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Phytomedicine. 2009 Dec;16(12):1101-4. doi: 10.1016/j.phymed.2009.05.004. Epub 2009 Jul 3.

Effects of Pinus brutia bark extract and Pycnogenol in a rat model of carrageenan induced inflammation.

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1
Center for Drug R&D and Pharmacokinetic Applications, Ege University, 35100 Bornova-Izmir, Turkey.

Abstract

The present study was conducted to explore the anti-inflammatory activities of Pinus brutia bark extract and Pycnogenol in a rat model of carrageenan-induced inflammation. Firstly, the compositions of both samples were determined using HPLC. Then, carrageenan-induced paw edema was used to assess anti-inflammatory activity in mice. Paw volume was measured before and 1, 2, 3, 4, 5 and 6h after the injection of carrageenan. Intraperitoneal administration of both the extract and Pycnogenol inhibited paw swelling dose-dependently at 2, 3, 4, 5 and 6h after carrageenan injection. Both samples exhibited significant anti-inflammatory activities at doses of 75 and 100 mg/kg body wt. between 2 and 4 hours after administration (p<0.05), respectively. Additionally, P. brutia bark extract showed significantly better activity at doses of 75 and 100mg/kg body wt. than indomethacine at the dose of 10mg/kg body wt. (p<0.05). No acute toxicity was identified in intraplantar injection of the extract at a dose of 2000 mg/kg body wt.. Therefore, P. brutia bark extract possessing 3.3-fold more total catechins and 9.8-fold more taxifolin than Pycnogenol can be utilized as an anti-inflammatory agent.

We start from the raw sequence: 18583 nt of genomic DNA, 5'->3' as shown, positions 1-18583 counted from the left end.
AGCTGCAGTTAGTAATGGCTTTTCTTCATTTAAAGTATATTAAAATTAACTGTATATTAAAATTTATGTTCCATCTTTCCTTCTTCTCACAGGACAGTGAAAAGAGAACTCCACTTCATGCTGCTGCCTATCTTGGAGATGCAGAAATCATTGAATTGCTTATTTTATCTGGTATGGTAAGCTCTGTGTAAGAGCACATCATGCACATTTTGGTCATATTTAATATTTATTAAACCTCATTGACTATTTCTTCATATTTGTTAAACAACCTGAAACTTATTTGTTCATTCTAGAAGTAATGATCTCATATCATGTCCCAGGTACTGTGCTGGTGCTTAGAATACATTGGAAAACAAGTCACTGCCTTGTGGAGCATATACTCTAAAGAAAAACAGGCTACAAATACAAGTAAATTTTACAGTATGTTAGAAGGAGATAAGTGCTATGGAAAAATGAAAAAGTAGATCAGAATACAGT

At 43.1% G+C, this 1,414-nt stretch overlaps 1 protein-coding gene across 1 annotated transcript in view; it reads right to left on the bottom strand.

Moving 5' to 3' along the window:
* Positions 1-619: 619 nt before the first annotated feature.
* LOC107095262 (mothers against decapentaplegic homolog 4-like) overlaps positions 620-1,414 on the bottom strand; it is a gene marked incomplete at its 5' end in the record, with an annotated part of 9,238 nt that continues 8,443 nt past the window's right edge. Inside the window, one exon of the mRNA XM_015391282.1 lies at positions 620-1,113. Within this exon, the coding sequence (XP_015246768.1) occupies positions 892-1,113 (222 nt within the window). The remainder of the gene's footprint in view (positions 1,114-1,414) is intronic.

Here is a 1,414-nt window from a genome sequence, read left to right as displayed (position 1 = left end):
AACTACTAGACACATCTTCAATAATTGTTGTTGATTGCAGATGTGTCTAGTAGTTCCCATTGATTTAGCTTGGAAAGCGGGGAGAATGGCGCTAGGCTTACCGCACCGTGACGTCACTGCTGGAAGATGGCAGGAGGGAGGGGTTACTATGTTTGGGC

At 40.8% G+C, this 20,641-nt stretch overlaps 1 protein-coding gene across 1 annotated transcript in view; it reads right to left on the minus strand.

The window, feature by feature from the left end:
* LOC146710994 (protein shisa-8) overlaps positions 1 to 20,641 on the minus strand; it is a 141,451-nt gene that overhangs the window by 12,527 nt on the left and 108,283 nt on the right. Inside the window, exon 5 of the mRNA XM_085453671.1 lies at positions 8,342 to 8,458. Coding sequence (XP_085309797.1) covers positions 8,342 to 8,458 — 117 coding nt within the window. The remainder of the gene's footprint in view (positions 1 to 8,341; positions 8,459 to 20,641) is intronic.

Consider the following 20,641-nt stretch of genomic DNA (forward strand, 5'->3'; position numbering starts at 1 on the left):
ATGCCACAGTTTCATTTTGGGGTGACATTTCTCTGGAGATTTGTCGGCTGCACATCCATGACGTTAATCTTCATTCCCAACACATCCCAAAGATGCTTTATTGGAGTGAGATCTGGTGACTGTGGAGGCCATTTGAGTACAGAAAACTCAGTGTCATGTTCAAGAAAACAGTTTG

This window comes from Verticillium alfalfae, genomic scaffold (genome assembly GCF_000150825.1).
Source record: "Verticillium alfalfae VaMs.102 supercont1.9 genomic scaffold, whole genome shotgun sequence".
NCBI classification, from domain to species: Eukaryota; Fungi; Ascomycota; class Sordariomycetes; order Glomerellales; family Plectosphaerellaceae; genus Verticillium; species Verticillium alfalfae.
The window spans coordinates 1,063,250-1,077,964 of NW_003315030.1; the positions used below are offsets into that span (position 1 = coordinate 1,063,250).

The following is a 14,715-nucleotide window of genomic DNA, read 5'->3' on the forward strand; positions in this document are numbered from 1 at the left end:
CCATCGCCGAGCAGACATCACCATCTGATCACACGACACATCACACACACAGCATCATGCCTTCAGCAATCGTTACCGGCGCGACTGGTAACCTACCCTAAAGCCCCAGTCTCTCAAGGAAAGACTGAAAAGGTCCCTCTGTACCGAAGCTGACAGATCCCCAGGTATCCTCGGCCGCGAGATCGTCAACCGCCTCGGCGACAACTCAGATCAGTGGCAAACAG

PMID:
19577447
DOI:
10.1016/j.phymed.2009.05.004
[Indexed for MEDLINE]

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